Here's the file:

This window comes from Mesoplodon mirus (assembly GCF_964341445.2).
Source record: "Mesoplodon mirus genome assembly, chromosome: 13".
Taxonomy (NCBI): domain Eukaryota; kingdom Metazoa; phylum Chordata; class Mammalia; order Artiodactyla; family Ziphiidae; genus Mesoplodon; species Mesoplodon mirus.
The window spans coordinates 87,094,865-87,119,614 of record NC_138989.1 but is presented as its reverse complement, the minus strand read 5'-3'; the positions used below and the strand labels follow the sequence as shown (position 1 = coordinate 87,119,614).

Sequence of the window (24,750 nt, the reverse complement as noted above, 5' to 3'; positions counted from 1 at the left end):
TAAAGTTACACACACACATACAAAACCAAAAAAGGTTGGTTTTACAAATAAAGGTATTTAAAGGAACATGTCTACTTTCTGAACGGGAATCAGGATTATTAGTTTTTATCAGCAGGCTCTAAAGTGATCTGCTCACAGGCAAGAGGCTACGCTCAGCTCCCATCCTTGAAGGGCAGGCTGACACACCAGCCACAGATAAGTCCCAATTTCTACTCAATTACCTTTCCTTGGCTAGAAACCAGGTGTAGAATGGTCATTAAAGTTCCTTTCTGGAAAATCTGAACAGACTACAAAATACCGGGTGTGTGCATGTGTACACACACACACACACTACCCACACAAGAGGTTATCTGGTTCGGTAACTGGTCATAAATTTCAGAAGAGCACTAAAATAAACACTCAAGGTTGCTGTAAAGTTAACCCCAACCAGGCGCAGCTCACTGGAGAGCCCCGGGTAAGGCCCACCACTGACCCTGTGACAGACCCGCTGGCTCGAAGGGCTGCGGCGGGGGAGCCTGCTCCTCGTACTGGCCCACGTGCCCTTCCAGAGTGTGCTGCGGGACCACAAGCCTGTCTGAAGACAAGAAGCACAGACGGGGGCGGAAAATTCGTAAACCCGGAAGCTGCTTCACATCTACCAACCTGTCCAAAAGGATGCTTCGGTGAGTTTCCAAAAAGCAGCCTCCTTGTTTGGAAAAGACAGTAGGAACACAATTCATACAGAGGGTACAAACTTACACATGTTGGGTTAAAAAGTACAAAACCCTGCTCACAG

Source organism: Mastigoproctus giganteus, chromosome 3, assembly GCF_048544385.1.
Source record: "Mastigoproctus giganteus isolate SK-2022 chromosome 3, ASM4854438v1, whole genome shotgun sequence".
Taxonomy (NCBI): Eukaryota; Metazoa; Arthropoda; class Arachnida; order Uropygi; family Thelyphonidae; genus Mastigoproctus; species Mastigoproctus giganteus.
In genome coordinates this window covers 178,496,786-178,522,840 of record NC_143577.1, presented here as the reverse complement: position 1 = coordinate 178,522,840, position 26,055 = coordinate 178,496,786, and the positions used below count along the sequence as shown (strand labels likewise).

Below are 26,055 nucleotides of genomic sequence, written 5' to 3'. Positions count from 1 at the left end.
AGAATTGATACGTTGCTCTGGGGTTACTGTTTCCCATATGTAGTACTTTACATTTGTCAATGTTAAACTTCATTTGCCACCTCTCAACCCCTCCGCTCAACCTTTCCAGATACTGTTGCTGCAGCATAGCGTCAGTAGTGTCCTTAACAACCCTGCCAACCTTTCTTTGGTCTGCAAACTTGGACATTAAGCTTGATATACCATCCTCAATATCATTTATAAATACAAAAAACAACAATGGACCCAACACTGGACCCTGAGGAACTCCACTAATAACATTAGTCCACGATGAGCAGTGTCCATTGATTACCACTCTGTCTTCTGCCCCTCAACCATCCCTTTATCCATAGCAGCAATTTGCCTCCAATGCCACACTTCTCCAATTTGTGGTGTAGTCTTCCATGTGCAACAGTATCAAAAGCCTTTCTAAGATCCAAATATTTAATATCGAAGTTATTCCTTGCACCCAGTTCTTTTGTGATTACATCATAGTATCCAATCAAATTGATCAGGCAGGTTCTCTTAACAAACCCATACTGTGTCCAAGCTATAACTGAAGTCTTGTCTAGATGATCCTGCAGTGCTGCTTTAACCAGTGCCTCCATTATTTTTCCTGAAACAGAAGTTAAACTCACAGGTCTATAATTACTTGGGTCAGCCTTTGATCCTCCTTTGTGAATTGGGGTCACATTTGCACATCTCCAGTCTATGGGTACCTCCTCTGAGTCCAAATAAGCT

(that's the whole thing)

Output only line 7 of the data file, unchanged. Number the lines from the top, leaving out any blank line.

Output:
Source organism: Mastigoproctus giganteus, chromosome 3, assembly GCF_048544385.1.